Photo credit: Geoff Zagarola of La Naranja eBay auctions.
I find it hard to believe that 2018 marks the 30th anniversary of the recording session for Arturo Delmoni’s legendary 1988 Water Lily solo-violin recital.
Recorded at night in a monastery chapel, Delmoni’s compelling performances combine thrilling technique with thought-provoking musical insights. This minimalist-audiophile, two channels from two microphones, analog-tape and tubed-electronics production remains a reference for the recorded sound of a violin.
The violin in question was made by J. B. Guadagnini in 1780. I am very certain, based on reliable oral-history testimony, that in 1949, Dr. Delmoni’s Guadagnini was played on Charlie Parker with Strings by Max Hollander, the concertmaster of that string section. How about them apples?
The Delmoni-Water Lily project was my idea. I also helped bring it to fruition. And I now own the master tapes… . Therefore, I am not about to argue with eBay seller Bob La Naranja, who wrote of the (used) Delmoni Water Lily LP he recently sold (for more than $100):
Incredible solo-violin renditions of Bach, Kreisler, and Ysaÿe.
Perhaps one of the greatest solo-violin audiophile records—the recording is sublime.
(Except, I might have left out the word “perhaps”… .)
My current project is to arrange for a 11.2mHz/DSD256fs (“Quad DSD”) transfer of the master tapes, selling the download files via an informal crowdfunding venture. How that works, and for more on what all the above means, please click on the jump link, where you will also find generous sound samples.
One might question why I would do such a thing as to hand “my” recording artist over to another label. I was running my own boutique audiophile label at the time, so at least in theory Water Lily’s Kavi Alexander and I were in competition. But my attitude was, “Let a thousand flowers bloom.” I believed that having Arturo appear on more than one label increased the chances that luck would prevail and lightning would strike. In the event, by the early to mid 1990s, LP sales of this title had slowed to a crawl for Water Lily (which indicated that re-pressing even a minimum quantity would be uneconomical). Whereas Dr. Delmoni and I wanted a CD version to remain available. Therefore, I purchased the master tapes for my label JMR.
The product of that December 1988 recording session was a smashing success, in musical terms and in audio-engineering terms. The Absolute Sound and Stereophile magazine were in complete agreement with each other on those points. The market for out-of-print Delmoni Water Lily LPs remains robust. Sealed copies have been sold for more than $200. (Perhaps that is in part because the Water Lily LP remains on The Absolute Sound‘s “Super LP List.”) But there has never been a high-resolution digital transfer… just Plain Old CDs.
The Plain Old CDs were originally from Water Lily, and then later from JMR. The JMR CD offerings (aluminum and gold) were made from a Bob Ludwig digital transfer that was State of the Art… for 1995. Mr. Ludwig used a dB Technologies AD 122 22-bit analog-to-digital converter, and an Apogee Electronics Corporation UV 22 Super CD Encoder. But that was 23 years ago.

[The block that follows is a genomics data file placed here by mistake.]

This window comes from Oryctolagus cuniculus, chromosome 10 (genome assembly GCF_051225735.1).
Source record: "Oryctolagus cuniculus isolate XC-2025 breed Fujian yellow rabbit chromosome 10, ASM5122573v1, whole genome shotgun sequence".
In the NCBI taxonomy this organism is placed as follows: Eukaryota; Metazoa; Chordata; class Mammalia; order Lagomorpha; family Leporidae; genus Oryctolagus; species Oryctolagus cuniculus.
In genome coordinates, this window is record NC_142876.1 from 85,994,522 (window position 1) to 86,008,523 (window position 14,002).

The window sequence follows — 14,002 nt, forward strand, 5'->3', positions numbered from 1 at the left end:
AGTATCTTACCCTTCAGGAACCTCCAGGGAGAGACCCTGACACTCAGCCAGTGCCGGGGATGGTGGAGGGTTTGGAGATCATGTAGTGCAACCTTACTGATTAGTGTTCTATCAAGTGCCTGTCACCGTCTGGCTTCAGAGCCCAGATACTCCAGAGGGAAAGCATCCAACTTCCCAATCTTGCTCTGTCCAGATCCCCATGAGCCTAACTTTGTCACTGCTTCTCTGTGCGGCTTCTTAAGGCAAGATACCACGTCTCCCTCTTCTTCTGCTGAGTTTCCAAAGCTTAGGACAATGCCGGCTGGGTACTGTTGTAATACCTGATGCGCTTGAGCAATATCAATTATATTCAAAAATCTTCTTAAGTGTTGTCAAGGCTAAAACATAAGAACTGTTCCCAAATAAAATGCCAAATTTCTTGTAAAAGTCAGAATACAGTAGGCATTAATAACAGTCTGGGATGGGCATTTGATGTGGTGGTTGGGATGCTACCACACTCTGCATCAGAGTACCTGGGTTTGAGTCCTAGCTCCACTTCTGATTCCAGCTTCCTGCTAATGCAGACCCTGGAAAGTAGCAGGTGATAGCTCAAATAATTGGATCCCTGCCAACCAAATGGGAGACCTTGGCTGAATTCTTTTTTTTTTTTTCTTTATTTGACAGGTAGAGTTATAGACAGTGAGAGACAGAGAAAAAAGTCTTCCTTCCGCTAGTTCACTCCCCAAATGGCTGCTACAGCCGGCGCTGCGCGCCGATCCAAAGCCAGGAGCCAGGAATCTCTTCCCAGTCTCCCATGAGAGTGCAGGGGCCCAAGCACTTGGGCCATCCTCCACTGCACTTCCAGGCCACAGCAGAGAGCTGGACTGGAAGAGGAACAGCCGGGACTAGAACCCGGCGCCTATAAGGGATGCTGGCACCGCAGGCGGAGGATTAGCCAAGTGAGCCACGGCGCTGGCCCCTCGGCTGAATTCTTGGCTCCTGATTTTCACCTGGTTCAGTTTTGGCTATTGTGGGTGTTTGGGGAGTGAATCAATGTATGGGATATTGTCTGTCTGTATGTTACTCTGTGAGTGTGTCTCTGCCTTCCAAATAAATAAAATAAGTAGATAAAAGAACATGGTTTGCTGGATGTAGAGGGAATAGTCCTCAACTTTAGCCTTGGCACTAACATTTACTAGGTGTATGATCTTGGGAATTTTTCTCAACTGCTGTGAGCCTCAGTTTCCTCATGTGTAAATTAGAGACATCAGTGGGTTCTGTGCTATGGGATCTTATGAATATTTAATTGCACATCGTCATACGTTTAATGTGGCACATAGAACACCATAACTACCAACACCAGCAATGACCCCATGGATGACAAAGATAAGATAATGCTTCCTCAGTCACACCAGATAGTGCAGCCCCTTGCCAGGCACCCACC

So, things are now long past due for a new State-of-the-Art digital transfer!
The backstory on how I stumbled into being a classical-music (and eventually, also jazz and avant-garde world music) producer can be found here. In the early years, I was constantly looking for synergistic (“win/win”) solutions or alliances. One thing that worked out (for more than 25 years, in fact), was my organizing and presenting a chamber-music performing-arts series at Thomas More College in New Hampshire. The win/win aspect was that artists on their way up got paid something to play for very attentive audiences, while young people at an out-of-the-way, microbrewery-sized college got to hear music-making on a level at or above that of faculty recitals at A-List universities.
Let me digress a bit: One of the few Thomas More College perks worth mentioning was that back in the old days (before Regime Change), in the Faculty Lounge there was free wine (within limits) for the faculty. As a Visiting Lecturer, I got to pour myself a glass or two of what I ironically called The Faculty-Lounge Red (that’s a witticism that might require explanation). That red was Jaboulet’s “Parallèle 45” Rhône blend. A bargain then (especially if it’s free), and still a bargain at about $17 a bottle today.
It was at Thomas More College that I first heard Arturo Delmoni play Bach’s d-minor Partita, truly the violin equivalent of climbing Mount Everest without oxygen tanks. I resolved to connect the dots so that the widest possible audience could hear Delmoni’s interpretation… and here we are, 30 years later, and people are still talking about it (and also spending serious money for the original LP).
I read ecstatic reviews in the audio press about recordings from Kavi Alexander, a young “New Old School” engineer and producer. Kavi’s obsessive attention to first principles (and also to details) resonated with me. I suggested that he record Arturo in challenging solo-violin repertory. He agreed to take the project on. I handled the Artist and Repertory end of things and he handled all the local logistics and the engineering and manufacturing. Jason and Sara Bloom of Massachusetts-based loudspeaker manufacturer Apogee Acoustics, Inc. stepped up with corporate funding for the arts, and it all came together.